senior Isabella Cristelli rounded out the pairs to qualify for the final. The pair of junior Emma Barrett and senior Sue Yu finished eighth and the pair of senior Nora Hefte and senior Madeleine Bingham finished 12th. In the Women’s Senior 1x event, senior Renee Kemp took fifth place with a time of 17:57 minutes. Freshman Laurita Nemeraviciute took 10th place with an ending time of 18:53 minutes. Sophomore Megan Duthart finished the event with a scratch which resulted in undocumented time. The 250m final happened later in the afternoon. Kemp finished second in the final with a time of 58.8 seconds. The pair of Gribbon and Hannen finished first with a time of 58 seconds. The pairs finished first, third, fourth, fifth, and sixth. WSU will return to Washington for its next event Oct. 19 for the Head of the Spokane on the Spokane River.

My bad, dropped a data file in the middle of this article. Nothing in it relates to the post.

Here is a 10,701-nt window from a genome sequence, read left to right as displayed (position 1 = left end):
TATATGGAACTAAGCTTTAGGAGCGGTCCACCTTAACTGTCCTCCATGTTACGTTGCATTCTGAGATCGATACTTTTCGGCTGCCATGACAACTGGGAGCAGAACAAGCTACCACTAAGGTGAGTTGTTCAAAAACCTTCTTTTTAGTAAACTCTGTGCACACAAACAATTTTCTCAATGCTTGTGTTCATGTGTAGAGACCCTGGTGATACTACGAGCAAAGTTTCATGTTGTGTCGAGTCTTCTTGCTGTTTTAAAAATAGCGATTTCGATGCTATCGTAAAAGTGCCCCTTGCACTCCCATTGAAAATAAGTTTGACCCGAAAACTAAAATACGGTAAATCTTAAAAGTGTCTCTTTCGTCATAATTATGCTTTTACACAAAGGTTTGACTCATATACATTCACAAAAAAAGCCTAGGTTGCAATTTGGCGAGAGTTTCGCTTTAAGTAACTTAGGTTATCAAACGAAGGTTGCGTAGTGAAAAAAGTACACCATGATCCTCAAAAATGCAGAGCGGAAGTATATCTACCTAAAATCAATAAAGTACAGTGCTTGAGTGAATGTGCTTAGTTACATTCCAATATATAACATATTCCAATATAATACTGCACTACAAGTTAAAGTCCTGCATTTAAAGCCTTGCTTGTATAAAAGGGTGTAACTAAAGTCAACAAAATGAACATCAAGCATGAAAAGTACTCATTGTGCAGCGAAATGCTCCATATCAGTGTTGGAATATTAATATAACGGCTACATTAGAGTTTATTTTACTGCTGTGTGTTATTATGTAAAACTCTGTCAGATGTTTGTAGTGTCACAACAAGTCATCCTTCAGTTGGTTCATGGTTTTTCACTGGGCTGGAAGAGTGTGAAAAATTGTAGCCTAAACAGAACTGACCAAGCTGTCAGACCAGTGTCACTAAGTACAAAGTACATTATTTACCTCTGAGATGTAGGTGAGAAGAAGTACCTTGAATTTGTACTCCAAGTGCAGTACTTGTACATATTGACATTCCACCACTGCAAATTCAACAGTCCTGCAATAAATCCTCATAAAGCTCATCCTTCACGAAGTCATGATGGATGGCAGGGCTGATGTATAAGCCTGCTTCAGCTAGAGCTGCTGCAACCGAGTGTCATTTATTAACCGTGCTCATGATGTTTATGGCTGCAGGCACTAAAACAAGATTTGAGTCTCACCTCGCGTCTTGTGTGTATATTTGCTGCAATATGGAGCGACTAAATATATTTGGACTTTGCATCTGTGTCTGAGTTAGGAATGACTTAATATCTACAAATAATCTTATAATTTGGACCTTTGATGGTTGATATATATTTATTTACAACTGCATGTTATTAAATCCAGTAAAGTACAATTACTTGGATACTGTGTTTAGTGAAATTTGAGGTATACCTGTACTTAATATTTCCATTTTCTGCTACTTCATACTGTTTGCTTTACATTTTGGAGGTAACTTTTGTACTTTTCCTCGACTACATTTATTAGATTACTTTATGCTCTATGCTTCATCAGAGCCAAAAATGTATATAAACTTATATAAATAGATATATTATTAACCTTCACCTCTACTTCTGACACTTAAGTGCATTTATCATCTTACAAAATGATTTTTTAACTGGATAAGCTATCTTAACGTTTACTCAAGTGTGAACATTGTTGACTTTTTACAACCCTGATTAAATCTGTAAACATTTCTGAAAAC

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What is wrong with the AP Top 25 Poll this week: Auburn should be ahead of Texas. Though Auburn lost on the road to a freshman quarterback, Texas didn’t look too hot either. Auburn has looked good all season and in their second big test of the season, they did lose to a top 10 team. Meanwhile, Texas did not look like a top 25 team against West Virginia in the first half. Why does Texas get to be ahead of a good SEC football team? Just because Auburn lost by 11 on the road to a top 10 team doesn’t mean they are not a top 10 team anymore. The only reason SMU is in the top 25 this week is because of the UW and UCF losses, and their ability to come back down 30-9 with 11 minutes left in the third quarter and somehow win 43-37 in triple overtime against Tulsa. They have no reason to move up more than one spot when to are losing by more than 20 at home.